+ Share Posted on November 1, 2000 in Staff News, Women in Engineering

November, 2000; Boston, MA – Judith Nitsch was the recipient of a Women in Design Award from the Boston Society of Architects (BSA) at the first annual Women in Design Award Luncheon at the World Trade Center in Boston. Judy was presented the award at the lunch along with two other outstanding winners: Jane Weinzapfel, Principal of Leers, Weinzapfel Associates Architects, and Rebecca Barnes, President of Barnes Resources Group/City Strategies (now Chief Planner for the Boston Redevelopment Authority).

The BSA cites, “This award honors designers whose work reflects the spirit, innovation, transformation, and enhanced level of design women have brought to the profession of architecture.” Patti Reiter, Director of Operations for Ann Beha Associates, Inc., presented the award to Judy for her inspiration to other aspiring women architects and engineers. Patti commented, “By building a 60-person civil engineering and survey firm, Judy has demonstrated that determination and professional ability can overcome economic cycles and social perceptions. Through her leadership in professional organizations, such as ACEC New England, New England Women in Real Estate, and the BSA Corporate Advisory Council, she has lead by example and encouraged other women to find their rightful place in the positions of leadership in our profession.”

Judy has been a member of the Corporate Advisory Council of the BSA since 1998. She has been a presenter or moderator for various BSA programs and conventions including How to Get Selected for University Projects; Surveying for Architectural Engineering in the 21st Century; Teaming Across Disciplines: Keys for Success and Added Project Value; Fee-Setting for Engineers; and The RRFP: The Right Request for Proposal for Land Surveying.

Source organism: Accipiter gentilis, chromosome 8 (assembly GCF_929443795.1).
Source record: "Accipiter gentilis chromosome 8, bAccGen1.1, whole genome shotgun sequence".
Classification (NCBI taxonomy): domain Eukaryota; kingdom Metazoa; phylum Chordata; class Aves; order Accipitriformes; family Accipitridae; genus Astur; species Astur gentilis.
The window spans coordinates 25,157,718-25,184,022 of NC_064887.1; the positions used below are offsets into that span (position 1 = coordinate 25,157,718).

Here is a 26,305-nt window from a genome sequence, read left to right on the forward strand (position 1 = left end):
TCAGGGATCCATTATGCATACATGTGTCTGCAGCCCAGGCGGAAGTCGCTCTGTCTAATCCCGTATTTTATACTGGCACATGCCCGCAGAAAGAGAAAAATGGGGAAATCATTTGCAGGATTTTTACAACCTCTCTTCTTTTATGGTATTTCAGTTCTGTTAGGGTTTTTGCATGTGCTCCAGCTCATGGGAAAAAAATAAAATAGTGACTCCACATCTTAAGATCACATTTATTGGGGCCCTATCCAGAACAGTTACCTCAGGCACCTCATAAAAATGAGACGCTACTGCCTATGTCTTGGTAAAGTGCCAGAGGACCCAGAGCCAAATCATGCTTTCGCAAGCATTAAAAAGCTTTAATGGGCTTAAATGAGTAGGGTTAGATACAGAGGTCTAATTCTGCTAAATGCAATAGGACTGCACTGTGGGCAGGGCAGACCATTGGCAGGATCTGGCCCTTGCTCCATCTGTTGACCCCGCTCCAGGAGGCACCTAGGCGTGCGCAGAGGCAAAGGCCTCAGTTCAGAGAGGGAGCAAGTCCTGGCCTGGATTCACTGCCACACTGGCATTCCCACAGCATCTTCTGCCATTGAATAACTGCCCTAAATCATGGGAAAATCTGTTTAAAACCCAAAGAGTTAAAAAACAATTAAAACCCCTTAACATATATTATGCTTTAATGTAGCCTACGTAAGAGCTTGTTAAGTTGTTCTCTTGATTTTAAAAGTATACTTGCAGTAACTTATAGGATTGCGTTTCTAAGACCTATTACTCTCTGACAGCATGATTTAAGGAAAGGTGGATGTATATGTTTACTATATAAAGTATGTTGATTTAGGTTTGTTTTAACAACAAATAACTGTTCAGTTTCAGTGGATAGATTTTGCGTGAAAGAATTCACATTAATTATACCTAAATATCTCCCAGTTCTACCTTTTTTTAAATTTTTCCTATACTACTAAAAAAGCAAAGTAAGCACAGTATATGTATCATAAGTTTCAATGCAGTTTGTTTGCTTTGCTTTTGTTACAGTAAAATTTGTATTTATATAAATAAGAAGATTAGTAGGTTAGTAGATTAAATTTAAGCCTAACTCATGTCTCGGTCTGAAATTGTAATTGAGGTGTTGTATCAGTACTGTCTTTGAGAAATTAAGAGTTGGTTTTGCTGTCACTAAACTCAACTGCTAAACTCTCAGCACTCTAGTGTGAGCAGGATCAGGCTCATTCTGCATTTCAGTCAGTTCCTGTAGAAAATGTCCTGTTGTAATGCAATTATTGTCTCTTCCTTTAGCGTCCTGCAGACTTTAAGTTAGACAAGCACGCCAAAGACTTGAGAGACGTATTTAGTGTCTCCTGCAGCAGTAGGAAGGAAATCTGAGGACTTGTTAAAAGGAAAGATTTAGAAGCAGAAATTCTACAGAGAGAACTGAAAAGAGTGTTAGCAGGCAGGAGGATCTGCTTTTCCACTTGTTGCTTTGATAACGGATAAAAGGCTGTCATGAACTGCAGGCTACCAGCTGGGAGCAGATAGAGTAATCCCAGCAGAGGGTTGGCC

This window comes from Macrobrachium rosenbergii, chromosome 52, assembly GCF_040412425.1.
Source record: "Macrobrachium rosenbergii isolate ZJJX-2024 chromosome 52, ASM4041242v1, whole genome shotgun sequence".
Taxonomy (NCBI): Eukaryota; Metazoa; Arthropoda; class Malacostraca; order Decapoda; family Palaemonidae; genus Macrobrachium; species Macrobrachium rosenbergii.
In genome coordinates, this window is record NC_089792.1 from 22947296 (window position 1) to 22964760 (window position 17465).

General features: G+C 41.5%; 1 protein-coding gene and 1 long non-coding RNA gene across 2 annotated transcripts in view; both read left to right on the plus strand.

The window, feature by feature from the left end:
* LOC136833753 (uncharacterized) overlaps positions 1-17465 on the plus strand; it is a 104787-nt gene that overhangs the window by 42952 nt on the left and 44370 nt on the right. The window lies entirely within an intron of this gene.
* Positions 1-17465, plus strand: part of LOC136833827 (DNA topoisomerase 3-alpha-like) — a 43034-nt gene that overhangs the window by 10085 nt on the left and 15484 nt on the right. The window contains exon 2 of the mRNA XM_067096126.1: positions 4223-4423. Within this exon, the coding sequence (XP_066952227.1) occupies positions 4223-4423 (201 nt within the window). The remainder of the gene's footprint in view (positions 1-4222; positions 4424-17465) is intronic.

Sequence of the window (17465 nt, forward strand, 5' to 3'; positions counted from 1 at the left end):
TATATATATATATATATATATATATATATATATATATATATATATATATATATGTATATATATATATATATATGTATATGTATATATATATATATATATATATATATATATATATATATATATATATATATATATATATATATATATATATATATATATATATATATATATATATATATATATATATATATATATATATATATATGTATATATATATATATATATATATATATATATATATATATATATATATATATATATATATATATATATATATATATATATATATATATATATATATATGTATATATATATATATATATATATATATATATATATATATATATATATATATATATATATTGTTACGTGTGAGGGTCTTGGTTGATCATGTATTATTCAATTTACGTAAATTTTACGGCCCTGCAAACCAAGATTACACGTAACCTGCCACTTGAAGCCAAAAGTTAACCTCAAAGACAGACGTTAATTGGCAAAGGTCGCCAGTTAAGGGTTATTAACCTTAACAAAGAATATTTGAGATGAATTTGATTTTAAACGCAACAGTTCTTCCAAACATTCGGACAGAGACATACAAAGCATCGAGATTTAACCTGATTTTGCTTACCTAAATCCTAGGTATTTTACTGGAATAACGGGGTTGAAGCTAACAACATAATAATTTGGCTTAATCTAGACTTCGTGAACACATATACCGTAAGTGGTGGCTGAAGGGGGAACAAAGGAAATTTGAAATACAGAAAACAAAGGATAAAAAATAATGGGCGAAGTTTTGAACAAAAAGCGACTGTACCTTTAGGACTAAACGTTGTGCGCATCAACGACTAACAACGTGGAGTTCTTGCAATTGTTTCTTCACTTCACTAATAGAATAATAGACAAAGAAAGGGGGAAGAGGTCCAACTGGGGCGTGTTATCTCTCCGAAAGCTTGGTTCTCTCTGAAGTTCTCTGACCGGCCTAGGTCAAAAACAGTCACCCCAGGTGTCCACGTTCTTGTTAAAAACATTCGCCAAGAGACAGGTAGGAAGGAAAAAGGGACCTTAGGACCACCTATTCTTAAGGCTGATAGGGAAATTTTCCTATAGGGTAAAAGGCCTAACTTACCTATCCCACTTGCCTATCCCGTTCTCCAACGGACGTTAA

Judy’s closing remarks encouraged other women in design to become more involved in BSA and other industry organizations. She pointed out, “I wouldn’t be standing here today if I hadn’t been involved in professional organizations like the BSA. In my first job out of college, I not only had the opportunity to join a professional engineering organization, but I soon became the Section President! I developed a network of relationships that I still cherish and count on to this day. I encourage the women in the audience today to get out there and become active in various associations if you aren’t already. It will be invaluable to your future career, and you will benefit both personally and professionally. I promise you won’t regret it.”

The BSA is a 3,300-member organization of architects, allied professionals, and citizens in Massachusetts. Founded in 1867, the BSA is the nation’s largest branch of the American Institute of Architects and has been a committed advocate of excellence in the built environment.

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